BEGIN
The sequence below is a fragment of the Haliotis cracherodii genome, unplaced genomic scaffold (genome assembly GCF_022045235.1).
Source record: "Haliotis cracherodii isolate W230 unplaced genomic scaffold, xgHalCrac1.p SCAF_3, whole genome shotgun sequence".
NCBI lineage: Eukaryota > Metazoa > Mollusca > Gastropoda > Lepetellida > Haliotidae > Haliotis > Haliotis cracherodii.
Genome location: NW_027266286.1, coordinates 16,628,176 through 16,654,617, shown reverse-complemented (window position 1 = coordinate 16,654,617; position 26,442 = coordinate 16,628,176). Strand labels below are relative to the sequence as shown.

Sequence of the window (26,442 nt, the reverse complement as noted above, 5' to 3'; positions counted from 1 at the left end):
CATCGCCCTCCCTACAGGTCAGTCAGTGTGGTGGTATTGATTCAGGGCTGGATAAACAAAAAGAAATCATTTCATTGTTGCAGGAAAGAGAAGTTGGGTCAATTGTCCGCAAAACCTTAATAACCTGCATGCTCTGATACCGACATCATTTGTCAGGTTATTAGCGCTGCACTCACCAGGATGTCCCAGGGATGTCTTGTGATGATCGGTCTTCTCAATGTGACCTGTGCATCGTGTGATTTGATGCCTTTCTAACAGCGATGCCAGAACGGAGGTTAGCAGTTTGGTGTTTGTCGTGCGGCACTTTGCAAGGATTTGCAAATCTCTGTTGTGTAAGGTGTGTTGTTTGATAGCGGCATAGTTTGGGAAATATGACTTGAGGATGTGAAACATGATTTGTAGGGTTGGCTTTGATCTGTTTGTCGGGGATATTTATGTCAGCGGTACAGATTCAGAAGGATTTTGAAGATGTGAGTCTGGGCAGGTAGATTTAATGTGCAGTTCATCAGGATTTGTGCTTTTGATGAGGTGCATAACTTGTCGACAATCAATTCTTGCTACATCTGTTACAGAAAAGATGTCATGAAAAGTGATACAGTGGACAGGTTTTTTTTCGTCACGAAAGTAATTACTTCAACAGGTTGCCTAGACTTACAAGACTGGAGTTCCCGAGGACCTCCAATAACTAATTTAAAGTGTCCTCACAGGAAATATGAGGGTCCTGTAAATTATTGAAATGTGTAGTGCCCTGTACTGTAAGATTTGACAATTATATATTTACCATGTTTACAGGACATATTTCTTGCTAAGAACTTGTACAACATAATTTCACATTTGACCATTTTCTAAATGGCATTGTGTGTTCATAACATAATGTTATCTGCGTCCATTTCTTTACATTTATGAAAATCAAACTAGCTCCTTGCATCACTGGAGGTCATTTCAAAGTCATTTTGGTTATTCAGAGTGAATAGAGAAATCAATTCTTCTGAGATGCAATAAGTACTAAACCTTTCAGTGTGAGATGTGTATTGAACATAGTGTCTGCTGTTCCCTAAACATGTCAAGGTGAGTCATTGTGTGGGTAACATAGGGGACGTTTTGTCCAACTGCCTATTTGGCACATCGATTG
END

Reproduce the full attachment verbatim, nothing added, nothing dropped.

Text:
The sequence below is a fragment of the Haliotis cracherodii genome, unplaced genomic scaffold (genome assembly GCF_022045235.1).
Source record: "Haliotis cracherodii isolate W230 unplaced genomic scaffold, xgHalCrac1.p SCAF_3, whole genome shotgun sequence".
NCBI lineage: Eukaryota > Metazoa > Mollusca > Gastropoda > Lepetellida > Haliotidae > Haliotis > Haliotis cracherodii.
Genome location: NW_027266286.1, coordinates 16,628,176 through 16,654,617, shown reverse-complemented (window position 1 = coordinate 16,654,617; position 26,442 = coordinate 16,628,176). Strand labels below are relative to the sequence as shown.

Sequence of the window (26,442 nt, the reverse complement as noted above, 5' to 3'; positions counted from 1 at the left end):
CATCGCCCTCCCTACAGGTCAGTCAGTGTGGTGGTATTGATTCAGGGCTGGATAAACAAAAAGAAATCATTTCATTGTTGCAGGAAAGAGAAGTTGGGTCAATTGTCCGCAAAACCTTAATAACCTGCATGCTCTGATACCGACATCATTTGTCAGGTTATTAGCGCTGCACTCACCAGGATGTCCCAGGGATGTCTTGTGATGATCGGTCTTCTCAATGTGACCTGTGCATCGTGTGATTTGATGCCTTTCTAACAGCGATGCCAGAACGGAGGTTAGCAGTTTGGTGTTTGTCGTGCGGCACTTTGCAAGGATTTGCAAATCTCTGTTGTGTAAGGTGTGTTGTTTGATAGCGGCATAGTTTGGGAAATATGACTTGAGGATGTGAAACATGATTTGTAGGGTTGGCTTTGATCTGTTTGTCGGGGATATTTATGTCAGCGGTACAGATTCAGAAGGATTTTGAAGATGTGAGTCTGGGCAGGTAGATTTAATGTGCAGTTCATCAGGATTTGTGCTTTTGATGAGGTGCATAACTTGTCGACAATCAATTCTTGCTACATCTGTTACAGAAAAGATGTCATGAAAAGTGATACAGTGGACAGGTTTTTTTTCGTCACGAAAGTAATTACTTCAACAGGTTGCCTAGACTTACAAGACTGGAGTTCCCGAGGACCTCCAATAACTAATTTAAAGTGTCCTCACAGGAAATATGAGGGTCCTGTAAATTATTGAAATGTGTAGTGCCCTGTACTGTAAGATTTGACAATTATATATTTACCATGTTTACAGGACATATTTCTTGCTAAGAACTTGTACAACATAATTTCACATTTGACCATTTTCTAAATGGCATTGTGTGTTCATAACATAATGTTATCTGCGTCCATTTCTTTACATTTATGAAAATCAAACTAGCTCCTTGCATCACTGGAGGTCATTTCAAAGTCATTTTGGTTATTCAGAGTGAATAGAGAAATCAATTCTTCTGAGATGCAATAAGTACTAAACCTTTCAGTGTGAGATGTGTATTGAACATAGTGTCTGCTGTTCCCTAAACATGTCAAGGTGAGTCATTGTGTGGGTAACATAGGGGACGTTTTGTCCAACTGCCTATTTGGCACATCGATTG